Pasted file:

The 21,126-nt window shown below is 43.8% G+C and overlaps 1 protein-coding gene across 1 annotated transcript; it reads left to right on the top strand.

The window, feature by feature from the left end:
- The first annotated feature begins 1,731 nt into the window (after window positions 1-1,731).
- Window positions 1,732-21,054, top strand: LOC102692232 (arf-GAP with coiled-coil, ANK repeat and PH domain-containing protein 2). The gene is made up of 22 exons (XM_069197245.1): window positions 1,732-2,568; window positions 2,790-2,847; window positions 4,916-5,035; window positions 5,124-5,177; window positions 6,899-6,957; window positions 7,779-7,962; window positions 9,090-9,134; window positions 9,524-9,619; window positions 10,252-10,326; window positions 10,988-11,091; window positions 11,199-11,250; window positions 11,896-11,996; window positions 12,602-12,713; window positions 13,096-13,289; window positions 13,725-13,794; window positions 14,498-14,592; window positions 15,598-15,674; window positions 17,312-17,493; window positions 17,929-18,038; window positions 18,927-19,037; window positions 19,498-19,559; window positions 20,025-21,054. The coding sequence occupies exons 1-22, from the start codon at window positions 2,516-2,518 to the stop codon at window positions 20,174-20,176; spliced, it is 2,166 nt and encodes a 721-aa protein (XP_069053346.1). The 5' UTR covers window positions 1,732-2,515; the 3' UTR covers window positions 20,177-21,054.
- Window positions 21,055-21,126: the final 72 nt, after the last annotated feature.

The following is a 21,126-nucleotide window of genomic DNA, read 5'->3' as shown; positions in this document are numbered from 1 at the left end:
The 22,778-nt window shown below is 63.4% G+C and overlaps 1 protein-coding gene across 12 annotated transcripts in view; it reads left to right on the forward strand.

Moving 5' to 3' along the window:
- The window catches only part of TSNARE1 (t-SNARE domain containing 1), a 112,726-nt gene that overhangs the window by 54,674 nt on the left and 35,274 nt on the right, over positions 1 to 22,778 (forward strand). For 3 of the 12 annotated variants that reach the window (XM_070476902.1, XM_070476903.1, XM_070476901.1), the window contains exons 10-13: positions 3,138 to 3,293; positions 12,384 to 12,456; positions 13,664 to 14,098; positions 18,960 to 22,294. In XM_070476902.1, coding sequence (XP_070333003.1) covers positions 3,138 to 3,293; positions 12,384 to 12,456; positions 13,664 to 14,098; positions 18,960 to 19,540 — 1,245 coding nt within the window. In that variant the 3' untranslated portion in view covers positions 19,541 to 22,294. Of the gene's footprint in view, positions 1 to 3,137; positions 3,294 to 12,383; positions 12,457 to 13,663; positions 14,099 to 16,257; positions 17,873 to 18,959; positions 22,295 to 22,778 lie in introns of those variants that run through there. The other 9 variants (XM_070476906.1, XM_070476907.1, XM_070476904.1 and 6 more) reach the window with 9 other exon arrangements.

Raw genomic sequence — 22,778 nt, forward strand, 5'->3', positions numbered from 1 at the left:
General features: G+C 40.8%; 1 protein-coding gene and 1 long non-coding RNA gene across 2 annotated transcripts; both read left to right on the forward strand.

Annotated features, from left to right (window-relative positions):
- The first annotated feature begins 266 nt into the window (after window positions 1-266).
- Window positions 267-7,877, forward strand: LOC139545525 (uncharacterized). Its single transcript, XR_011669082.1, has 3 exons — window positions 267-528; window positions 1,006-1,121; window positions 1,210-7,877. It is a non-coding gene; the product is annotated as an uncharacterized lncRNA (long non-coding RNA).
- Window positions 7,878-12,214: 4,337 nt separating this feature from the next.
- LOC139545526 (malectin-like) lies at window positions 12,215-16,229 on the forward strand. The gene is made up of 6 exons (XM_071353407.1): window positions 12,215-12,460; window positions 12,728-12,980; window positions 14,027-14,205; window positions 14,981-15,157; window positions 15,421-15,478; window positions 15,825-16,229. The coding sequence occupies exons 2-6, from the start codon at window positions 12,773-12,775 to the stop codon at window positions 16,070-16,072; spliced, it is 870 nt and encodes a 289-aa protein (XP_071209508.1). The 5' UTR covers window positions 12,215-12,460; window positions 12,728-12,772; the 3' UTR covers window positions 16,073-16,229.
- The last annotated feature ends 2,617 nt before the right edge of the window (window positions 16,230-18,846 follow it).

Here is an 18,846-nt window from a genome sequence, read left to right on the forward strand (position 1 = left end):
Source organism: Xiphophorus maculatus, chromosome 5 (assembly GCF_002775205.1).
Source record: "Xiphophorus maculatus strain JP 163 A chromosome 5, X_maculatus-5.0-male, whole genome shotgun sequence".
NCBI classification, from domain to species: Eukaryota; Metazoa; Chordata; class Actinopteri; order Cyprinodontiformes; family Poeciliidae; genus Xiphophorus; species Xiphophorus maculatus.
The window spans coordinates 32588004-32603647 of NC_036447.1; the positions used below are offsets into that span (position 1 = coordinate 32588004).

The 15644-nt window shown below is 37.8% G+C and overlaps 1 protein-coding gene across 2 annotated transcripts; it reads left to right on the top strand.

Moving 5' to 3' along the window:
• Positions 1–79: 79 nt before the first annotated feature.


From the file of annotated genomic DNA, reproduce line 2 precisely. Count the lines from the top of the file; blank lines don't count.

The window, feature by feature from the left end: